Homegrown idea looks to solve ventilator shortage

Special to Western News

The 'Emergency ventilator system using additive manufacturing' project was one of 13 to recently receive funding from the Research Western Catalyst Grant: Surviving Pandemics initiative.

A homegrown idea to create a 3-D printed ventilator might be the answer to a global problem first exposed in the early days of the COVID-19 pandemic.

The Western-led system offers a dependable solution at about one tenth the cost of a hospital-based ventilator. It can be used as a backup in health-care facilities during emergency responses – like pandemics – or deployed into developing countries or remote regions that don’t have access to regular ventilators.

“A big team has come together to try and tackle this. A lot of people have spent a lot of their time on this at home, in their basements,” said David Holdsworth, a Surgery and Medical Biophysics professor. “That is the exciting thing about work and technology like this. If you have a laptop and a 3D printer, you can work as a team to dream something up, print it out and try it.”

The project, Emergency ventilator system using additive manufacturing, was one of 13 to recently receive funding from the Research Western Catalyst Grant: Surviving Pandemics initiative, a $1-million investment in interdisciplinary projects that contribute to a broad range of evidence, tools, theories and guidelines into disease outbreaks.

The project also received $25,000 from Scotiabank as part of the company’s COVID-19 response.

A ventilator takes over the body’s breathing when disease has caused the lungs to fail. The device gives the patient time to fight off the infection and recover. This new device can be programmed to work for timed intervals and levels of strength.

“You don’t want to risk over pressurizing someone’s lungs, because you can actually expand them too much. You also need to do it enough times to keep oxygen levels up,” Holdsworth said.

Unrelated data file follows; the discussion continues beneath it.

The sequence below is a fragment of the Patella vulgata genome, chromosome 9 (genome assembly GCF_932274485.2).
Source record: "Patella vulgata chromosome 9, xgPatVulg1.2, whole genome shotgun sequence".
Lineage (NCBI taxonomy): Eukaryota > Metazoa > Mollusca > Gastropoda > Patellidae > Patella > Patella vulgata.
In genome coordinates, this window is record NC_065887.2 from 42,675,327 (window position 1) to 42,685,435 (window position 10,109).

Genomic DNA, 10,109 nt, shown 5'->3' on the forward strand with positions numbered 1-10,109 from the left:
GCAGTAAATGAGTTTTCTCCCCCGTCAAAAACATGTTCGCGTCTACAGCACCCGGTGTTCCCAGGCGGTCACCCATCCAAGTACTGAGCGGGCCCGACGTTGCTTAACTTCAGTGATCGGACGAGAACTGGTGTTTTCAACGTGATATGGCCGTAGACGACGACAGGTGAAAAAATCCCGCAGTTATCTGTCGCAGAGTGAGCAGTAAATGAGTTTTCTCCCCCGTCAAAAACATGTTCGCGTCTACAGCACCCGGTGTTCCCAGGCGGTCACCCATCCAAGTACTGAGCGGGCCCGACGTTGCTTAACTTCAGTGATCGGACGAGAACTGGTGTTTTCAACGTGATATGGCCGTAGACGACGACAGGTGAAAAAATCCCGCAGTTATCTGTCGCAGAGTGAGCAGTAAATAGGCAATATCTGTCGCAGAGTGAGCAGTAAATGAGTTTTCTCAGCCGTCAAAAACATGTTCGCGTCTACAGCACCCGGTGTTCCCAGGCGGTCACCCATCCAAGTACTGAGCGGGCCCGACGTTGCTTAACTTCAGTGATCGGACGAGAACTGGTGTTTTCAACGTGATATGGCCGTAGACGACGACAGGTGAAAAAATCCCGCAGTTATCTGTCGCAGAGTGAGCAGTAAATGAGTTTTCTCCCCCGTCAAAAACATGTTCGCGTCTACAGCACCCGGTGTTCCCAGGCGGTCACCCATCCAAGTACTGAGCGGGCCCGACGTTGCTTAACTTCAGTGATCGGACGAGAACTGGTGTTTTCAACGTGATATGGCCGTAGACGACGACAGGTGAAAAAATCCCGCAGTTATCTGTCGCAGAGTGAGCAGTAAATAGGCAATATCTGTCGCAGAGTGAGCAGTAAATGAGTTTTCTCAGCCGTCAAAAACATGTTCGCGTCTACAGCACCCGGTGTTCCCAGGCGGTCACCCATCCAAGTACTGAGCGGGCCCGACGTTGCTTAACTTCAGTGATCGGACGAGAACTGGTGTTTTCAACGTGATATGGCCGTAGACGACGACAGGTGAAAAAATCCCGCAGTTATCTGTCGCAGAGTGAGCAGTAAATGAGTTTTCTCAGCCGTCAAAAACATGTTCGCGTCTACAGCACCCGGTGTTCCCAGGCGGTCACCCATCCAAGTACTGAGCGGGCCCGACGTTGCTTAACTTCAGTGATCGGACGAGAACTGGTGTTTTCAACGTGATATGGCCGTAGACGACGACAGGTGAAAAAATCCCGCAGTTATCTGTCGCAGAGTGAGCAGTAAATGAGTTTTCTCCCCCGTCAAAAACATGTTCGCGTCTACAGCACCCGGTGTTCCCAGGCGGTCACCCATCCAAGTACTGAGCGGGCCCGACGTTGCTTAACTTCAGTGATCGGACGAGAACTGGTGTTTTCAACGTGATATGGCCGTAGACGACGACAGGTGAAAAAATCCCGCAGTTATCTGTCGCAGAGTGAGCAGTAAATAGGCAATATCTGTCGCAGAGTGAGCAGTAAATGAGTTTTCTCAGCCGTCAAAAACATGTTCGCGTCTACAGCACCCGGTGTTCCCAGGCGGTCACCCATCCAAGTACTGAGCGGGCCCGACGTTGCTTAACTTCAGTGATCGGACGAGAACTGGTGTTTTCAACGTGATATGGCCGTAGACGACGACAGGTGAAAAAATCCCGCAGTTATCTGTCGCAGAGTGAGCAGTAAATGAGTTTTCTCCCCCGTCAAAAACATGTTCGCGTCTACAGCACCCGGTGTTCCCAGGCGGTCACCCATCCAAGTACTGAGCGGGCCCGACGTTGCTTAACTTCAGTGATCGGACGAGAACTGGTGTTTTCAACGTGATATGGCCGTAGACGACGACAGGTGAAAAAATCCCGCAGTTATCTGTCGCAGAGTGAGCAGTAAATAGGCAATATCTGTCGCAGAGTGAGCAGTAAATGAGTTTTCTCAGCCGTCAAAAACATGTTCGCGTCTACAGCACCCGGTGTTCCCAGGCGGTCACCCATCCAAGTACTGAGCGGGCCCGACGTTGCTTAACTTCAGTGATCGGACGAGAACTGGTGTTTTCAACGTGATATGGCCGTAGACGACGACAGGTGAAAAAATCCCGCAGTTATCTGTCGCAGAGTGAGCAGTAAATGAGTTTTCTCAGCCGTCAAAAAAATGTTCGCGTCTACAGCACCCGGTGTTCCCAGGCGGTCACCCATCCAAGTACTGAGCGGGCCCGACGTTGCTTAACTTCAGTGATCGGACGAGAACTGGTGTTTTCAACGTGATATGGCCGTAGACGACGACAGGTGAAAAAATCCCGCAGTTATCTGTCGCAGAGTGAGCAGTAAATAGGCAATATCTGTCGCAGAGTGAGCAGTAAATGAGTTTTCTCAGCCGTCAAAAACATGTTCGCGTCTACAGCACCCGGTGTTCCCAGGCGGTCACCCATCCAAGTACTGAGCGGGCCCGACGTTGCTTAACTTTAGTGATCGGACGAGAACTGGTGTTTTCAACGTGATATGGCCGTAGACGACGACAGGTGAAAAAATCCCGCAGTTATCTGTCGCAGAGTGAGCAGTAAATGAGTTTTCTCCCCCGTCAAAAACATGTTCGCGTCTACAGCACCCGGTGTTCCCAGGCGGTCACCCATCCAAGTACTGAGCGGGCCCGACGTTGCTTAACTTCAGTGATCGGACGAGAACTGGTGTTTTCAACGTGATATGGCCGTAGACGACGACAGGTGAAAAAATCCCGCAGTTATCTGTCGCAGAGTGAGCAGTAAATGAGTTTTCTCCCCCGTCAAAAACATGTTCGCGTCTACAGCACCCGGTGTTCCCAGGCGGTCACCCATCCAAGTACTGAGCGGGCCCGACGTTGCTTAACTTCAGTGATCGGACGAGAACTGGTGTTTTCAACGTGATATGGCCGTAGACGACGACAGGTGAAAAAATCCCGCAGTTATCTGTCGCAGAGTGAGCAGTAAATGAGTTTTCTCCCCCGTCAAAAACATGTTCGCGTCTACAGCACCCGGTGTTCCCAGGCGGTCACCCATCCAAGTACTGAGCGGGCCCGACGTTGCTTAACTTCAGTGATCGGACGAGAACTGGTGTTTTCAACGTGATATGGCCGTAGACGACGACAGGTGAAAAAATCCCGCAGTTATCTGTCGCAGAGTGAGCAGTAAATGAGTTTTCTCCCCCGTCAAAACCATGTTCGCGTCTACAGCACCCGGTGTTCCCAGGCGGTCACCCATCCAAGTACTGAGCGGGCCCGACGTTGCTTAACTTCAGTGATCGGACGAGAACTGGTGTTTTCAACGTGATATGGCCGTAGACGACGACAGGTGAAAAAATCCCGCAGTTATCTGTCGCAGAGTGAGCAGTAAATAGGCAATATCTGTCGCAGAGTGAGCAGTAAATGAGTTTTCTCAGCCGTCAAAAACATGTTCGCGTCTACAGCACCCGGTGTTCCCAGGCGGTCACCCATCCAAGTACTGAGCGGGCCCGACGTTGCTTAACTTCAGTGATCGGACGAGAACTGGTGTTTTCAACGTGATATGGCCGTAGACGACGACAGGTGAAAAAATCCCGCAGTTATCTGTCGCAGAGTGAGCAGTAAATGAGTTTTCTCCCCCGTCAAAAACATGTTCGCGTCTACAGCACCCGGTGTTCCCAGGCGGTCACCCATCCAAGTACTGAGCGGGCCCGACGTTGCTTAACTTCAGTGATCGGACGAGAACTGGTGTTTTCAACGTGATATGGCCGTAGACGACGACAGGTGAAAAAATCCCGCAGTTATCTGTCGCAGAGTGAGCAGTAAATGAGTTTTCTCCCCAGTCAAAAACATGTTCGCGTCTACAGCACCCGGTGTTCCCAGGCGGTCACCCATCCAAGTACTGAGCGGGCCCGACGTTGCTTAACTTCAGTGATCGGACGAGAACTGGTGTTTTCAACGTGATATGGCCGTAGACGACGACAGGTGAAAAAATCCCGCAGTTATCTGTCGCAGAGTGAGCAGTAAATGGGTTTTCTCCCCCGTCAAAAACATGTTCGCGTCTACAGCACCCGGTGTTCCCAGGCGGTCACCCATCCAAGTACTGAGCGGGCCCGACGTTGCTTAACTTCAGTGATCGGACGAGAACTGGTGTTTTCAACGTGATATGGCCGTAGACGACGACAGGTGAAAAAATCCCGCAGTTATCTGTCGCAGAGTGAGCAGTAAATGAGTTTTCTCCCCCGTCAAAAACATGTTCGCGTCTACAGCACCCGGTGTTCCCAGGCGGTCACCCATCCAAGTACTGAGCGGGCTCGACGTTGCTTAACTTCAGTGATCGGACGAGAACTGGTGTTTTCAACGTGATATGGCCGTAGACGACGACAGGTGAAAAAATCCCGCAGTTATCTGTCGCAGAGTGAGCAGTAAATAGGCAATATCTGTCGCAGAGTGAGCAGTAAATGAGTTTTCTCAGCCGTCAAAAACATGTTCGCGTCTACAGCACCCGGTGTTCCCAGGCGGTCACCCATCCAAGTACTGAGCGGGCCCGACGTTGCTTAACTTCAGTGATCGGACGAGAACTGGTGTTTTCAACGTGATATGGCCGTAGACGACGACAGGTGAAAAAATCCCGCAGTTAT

“Some patients have been on ventilators for 10 days or even longer during this crisis. It raised a challenge for us to try and make a system that can do this more reliably and cheaper.”

Two identical prototypes have been made in just over a month – one being tested in Holdsworth’s basement, another at Western ProResp Inc. in London.

“At the dawn of the COVID-19 pandemic, we planned to use this in the event hospitals could not meet forecasted demand,” Holdsworth said. “Fortunately, we never got to that point, but we can still be ready to go if a second wave comes or if it happens again in a year or two.”

The possibility of that second wave will keep the project moving forward. While Canada may have stockpiled ventilators, there are low- and middle-income countries that have few or no ventilators.

In addition to meeting a growing demand, the effort stands in tribute to campus-community teamwork.

“It’s inspiring to realize what transferable skills university faculty have,” Holdsworth said. “It’s easy just to say. ‘That’s not what I do.’ But in order to solve big problems, you need a team that understands the problem, the solution and says, ‘Let’s give it a try.’”

The project team was comprised of Holdsworth; Medical Biophysics adjunct professor Gordon Campbell; Electrical and Computer Engineering professors James Lacefield and Ana Luisa Trejos; Electrical and Computer Engineering technicians Eugen Porter and Robert Barbeito; Mechanical and Materials professor Christopher DeGroot; Schulich School of Medicine & Dentistry professors clinical scientists Christopher Harle, Marat Slessarev and Wael Haddara; Norm Tiffin of Tiffen Consulting; and Ravi Dwivedi of Biomedical Proteomics.